But experts caution it has not all been good news. "The problems that have been snowballing since Soviet times not only hamper further development of the industry, but are putting it on the verge of collapse on the eve of Russia's WTO entry", Filatov says.
"The biggest problem, which is likely to hit the industry by 2005, is its poor technological state and a high degree of deterioration of equipment, which for some companies is close to 80 percent".
Experts are also wary about the industry's future prospects. "I believe the Russian textile industry's chances of competing in the global market are poor", says Alexei Krivoshapko, an analyst at the United Financial Group in Moscow.
Russia's market for finished textiles is worth $6 billion a year, providing hope for its domestic industry.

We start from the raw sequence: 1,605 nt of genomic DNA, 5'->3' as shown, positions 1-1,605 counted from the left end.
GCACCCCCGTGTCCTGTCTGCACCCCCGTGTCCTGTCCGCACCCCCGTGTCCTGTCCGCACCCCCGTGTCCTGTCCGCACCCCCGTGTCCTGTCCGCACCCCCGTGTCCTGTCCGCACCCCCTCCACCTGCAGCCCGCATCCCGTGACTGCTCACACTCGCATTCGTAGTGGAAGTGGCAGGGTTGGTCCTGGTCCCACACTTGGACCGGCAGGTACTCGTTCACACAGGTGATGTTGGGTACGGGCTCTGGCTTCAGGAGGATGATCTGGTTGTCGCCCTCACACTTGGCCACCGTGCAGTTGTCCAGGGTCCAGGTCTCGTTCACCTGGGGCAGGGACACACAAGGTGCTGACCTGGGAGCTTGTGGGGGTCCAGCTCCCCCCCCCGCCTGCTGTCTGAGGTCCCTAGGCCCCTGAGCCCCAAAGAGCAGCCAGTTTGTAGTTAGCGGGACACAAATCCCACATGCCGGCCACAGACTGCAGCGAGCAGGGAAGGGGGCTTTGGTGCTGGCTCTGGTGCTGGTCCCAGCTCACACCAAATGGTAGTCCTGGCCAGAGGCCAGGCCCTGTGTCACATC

"The quality of textiles supplied by the world's leading companies is much superior to those Russian factories will be able to produce", he adds.
Meanwhile, industry insiders say the sector could still do well by focusing on the domestic market. Consolidation of the industry could help it stay afloat.
"Recipes for successful operation are quite simple", argues Andrei Filatov. "The factories need to consolidate and set up joint supply and distribution channels, and look more closely at customers' demands".
Consolidation tendencies can already be seen in the industry. "Currently, 11 consolidated textile holdings, including the Russian Textiles Alliance, the Yakovlevs-ky Textiles Holding and other corporations, are accountable for 70 percent of the industry's total output", Filatov says. "Such companies can successfully compete with their rivals from Southeast Asia, China, India, Pakistan and Turkey".
With the absence of state support for the textiles industry in Russia, which many companies have been calling for, private investors have stepped in and begun buying assets of textile factories.